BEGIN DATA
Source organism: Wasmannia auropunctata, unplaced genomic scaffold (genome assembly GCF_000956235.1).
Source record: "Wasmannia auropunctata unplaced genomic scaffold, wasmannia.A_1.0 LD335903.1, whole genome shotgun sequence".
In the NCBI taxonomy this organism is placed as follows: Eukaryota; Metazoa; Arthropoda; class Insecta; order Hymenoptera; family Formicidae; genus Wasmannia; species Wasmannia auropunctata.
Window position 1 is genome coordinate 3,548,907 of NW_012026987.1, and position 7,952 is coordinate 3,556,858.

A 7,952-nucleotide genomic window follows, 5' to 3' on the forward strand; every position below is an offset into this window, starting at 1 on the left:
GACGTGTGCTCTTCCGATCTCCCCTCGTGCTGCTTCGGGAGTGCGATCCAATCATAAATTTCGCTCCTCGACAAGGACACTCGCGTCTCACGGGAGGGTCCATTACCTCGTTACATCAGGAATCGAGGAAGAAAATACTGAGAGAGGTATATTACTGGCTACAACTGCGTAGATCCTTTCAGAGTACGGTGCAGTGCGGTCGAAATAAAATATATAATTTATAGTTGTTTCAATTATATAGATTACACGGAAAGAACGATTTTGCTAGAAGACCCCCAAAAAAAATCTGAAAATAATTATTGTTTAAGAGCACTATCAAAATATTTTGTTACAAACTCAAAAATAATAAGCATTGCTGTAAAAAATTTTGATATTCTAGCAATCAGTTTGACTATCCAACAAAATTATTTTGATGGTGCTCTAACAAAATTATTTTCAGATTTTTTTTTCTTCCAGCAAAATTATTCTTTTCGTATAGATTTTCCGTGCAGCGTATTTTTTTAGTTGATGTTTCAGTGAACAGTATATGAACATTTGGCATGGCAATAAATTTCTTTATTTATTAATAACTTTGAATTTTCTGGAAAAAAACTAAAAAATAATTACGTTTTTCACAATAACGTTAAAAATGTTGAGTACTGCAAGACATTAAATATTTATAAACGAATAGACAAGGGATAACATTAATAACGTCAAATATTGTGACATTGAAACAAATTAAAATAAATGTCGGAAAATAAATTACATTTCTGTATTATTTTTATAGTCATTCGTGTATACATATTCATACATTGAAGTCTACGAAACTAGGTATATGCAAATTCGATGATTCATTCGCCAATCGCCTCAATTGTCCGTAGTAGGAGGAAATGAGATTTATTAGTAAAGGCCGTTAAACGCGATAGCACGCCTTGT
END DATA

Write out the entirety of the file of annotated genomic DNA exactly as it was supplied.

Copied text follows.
Source organism: Wasmannia auropunctata, unplaced genomic scaffold (genome assembly GCF_000956235.1).
Source record: "Wasmannia auropunctata unplaced genomic scaffold, wasmannia.A_1.0 LD335903.1, whole genome shotgun sequence".
In the NCBI taxonomy this organism is placed as follows: Eukaryota; Metazoa; Arthropoda; class Insecta; order Hymenoptera; family Formicidae; genus Wasmannia; species Wasmannia auropunctata.
Window position 1 is genome coordinate 3,548,907 of NW_012026987.1, and position 7,952 is coordinate 3,556,858.

A 7,952-nucleotide genomic window follows, 5' to 3' on the forward strand; every position below is an offset into this window, starting at 1 on the left:
GACGTGTGCTCTTCCGATCTCCCCTCGTGCTGCTTCGGGAGTGCGATCCAATCATAAATTTCGCTCCTCGACAAGGACACTCGCGTCTCACGGGAGGGTCCATTACCTCGTTACATCAGGAATCGAGGAAGAAAATACTGAGAGAGGTATATTACTGGCTACAACTGCGTAGATCCTTTCAGAGTACGGTGCAGTGCGGTCGAAATAAAATATATAATTTATAGTTGTTTCAATTATATAGATTACACGGAAAGAACGATTTTGCTAGAAGACCCCCAAAAAAAATCTGAAAATAATTATTGTTTAAGAGCACTATCAAAATATTTTGTTACAAACTCAAAAATAATAAGCATTGCTGTAAAAAATTTTGATATTCTAGCAATCAGTTTGACTATCCAACAAAATTATTTTGATGGTGCTCTAACAAAATTATTTTCAGATTTTTTTTTCTTCCAGCAAAATTATTCTTTTCGTATAGATTTTCCGTGCAGCGTATTTTTTTAGTTGATGTTTCAGTGAACAGTATATGAACATTTGGCATGGCAATAAATTTCTTTATTTATTAATAACTTTGAATTTTCTGGAAAAAAACTAAAAAATAATTACGTTTTTCACAATAACGTTAAAAATGTTGAGTACTGCAAGACATTAAATATTTATAAACGAATAGACAAGGGATAACATTAATAACGTCAAATATTGTGACATTGAAACAAATTAAAATAAATGTCGGAAAATAAATTACATTTCTGTATTATTTTTATAGTCATTCGTGTATACATATTCATACATTGAAGTCTACGAAACTAGGTATATGCAAATTCGATGATTCATTCGCCAATCGCCTCAATTGTCCGTAGTAGGAGGAAATGAGATTTATTAGTAAAGGCCGTTAAACGCGATAGCACGCCTTGT